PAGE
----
Items in this collection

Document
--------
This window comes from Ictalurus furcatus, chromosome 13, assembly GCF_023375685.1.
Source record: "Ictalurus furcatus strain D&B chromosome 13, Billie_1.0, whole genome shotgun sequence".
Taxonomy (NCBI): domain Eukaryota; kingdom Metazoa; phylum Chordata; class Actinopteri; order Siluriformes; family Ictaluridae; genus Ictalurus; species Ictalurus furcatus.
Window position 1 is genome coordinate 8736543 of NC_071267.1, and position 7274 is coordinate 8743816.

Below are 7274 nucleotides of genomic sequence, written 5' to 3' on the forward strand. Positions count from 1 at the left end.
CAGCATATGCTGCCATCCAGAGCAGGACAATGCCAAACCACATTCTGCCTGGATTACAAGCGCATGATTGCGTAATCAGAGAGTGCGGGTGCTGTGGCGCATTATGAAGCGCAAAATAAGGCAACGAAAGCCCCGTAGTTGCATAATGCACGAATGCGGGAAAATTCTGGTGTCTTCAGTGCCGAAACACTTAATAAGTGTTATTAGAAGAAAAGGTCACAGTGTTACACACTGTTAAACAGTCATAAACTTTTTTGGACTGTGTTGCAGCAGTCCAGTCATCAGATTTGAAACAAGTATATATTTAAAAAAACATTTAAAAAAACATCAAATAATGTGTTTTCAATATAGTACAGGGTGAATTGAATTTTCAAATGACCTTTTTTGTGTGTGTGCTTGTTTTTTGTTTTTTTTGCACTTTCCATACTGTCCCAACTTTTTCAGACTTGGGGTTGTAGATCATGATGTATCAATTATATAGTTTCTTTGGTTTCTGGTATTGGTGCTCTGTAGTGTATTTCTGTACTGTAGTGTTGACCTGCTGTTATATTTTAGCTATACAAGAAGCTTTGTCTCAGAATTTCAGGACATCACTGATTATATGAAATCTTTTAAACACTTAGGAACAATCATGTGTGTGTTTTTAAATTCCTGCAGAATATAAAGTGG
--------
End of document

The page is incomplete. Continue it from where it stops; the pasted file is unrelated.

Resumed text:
PublicationAccessibility of Urban Transport for People with Disabilities and Limited Mobility : Lessons from East Asia and the Pacific(World Bank, Washington, DC, 2012-04) Babinard, Julie; Wang, Wei; Bennett, Christopher R.; Mehndiratta, ShomikAccessibility of transport is not always a priority in transport planning and implementation. There can be barriers in the physical environment and delivery of services that render transport inaccessible. The principle of the UN Convention on the Rights of Persons with Disabilities (CPRD) brings new momentum to ensuring accessibility in the delivery of transport infrastructure and services. The CRPD recognizes that obstacles and barriers to indoor and outdoor public facilities and buildings and the physical environment should be removed to ensure equal access by people with disabilities and all members of society. This note summarizes the analysis done of the accessibility features of recent transport projects in the East Asia and Pacific (EAP) region. It seeks to highlight good practice in national laws, policies and project implementation to improve the welfare of transport users across projects. The overarching objective is to suggest how to improve the implementation of accessibility features in transport projects for people with disabilities and people with limited mobility. Mobility and access requirements of people with disabilities should be considered by planning and designing barrier- free transport systems. This implies an understanding and identification of the circumstances that create barriers for people with disabilities. Many countries have made progress in reducing barriers in the transport environment, particularly in high income countries. Countries have implemented regulation and design guidelines which explicitly consider accessibility for people with disabilities. PublicationImproving Local Roads and Creating Jobs through Rapid Response Projects : Lessons from Armenia Lifeline Roads Improvement Project(World Bank, Washington, DC, 2010-02) Ishihara, Satoshi; Bennett, Christopher R.In late 2008 the Republic of Armenia requested the Bank's assistance to mitigate the impact of the global financial crisis. This technical note describes how the Lifeline Road Improvement Project (LRIP) was prepared and implemented as a Rapid Response Project, prepared in only six weeks. This project saw over 150 km of roads improved and almost 12,000 person-months of employment generated during an eight month period between May to December 2009. The lessons learned may guide other projects with similar objectives. PublicationPlanning and Implementation of Road Use Charging : Options and Guidelines(World Bank, Washington, DC, 2009-11) Jung Eun, Oh; Vukanovic, Svetlana; Bennett, Christopher R.Road use charging is used by agencies for activities ranging from revenue collection, through demand and environmental management. It is applied on individual road segments, such as an expressway, or over geographic areas, such as zones in a city or even an entire country. When a government is considering implementing a road use charging system, it needs to consider four broad issues: (i) the technology to adopt; (ii) how it will be operated; (iii) how compliance will be enforced; and (iv) the social impact of the system. This transport note addresses each of these four issues, and presents guidelines towards implementing a successful road use charging scheme. PublicationData Collection Technologies for Road Management(World Bank, Washington, DC, 2006-05) Bennett, Christopher R.; De Solminihac, Hernán; Chamorro, AlondraDifferent types of data are required for managing the road infrastructure. Inventory data describe the physical elements of a road system. Condition data describe the condition of elements that can be expected to change over time. There are a wide range of technologies available to the road manager for measuring attributes of the road network. The challenge is to select the appropriate equipment, given local conditions and the way in which the data are expected to be used. The purpose of this note is to give a general view of the currently available survey technologies applied to pavements, bridges and traffic. This includes an assessment of the applicability of these technologies in developing countries. The goal is to assist managers in establishing an appropriate and sustainable e data collection program and procuring the appropriate equipment to collect the data. This note is a summary of the report 'Data Collection Technologies for Road Management' (see report no. 37372). The note opens with a discussion of data collection requirements. This is then followed by separate discussions on pavements, bridges and traffic survey technologies. A cost/performance analysis between available equipment is presented in each section. Finally, recommendations for data collection are presented as a guidance to managers in developing countries. PublicationSurfacing Alternatives for Unsealed Rural Roads(World Bank, Washington, DC, 2006-05) Henning, Theuns; Kadar, Peter; Bennett, Christopher R.Despite extensive road construction programs over the last century, a substantial proportion of roads remained unsealed especially in developing and emerging economies. As these economies develop, the demand arises to seal previously unsealed roads. The most economical transition point between unsealed and sealed roads depends on many conditions that need to be evaluated. The purpose of this Note is to provide guidance for decision makers, engineers and administrators on selecting the most appropriate surface for unsealed road given the prevailing conditions. It is based on the report "Surfacing Alternatives for Unsealed Roads" (report 37192). PublicationSuccess Factors for Road Management Systems(World Bank, Washington, DC, 2006-02) McPherson, Kevin; Bennett, Christopher R.Over the last 20 years most road agencies have implemented some form of computerized road management system (RMS). The purpose of these systems is to assist the road agency in the planning and prioritization of road investments. While some systems have been successful, there have also been many which have failed in one or more areas. This is in spite of large investments of time and money. While it is often easy to identify the symptoms of failure, the causes are often complex and multi-layered. However, for every failed system, there is a more successful implementation somewhere in the world, in an agency that often suffers from similar problems and constraints. This Note describes the different factors associated with successful RMS implementations. It is a summary of the report Success Factors for Road Management Systems.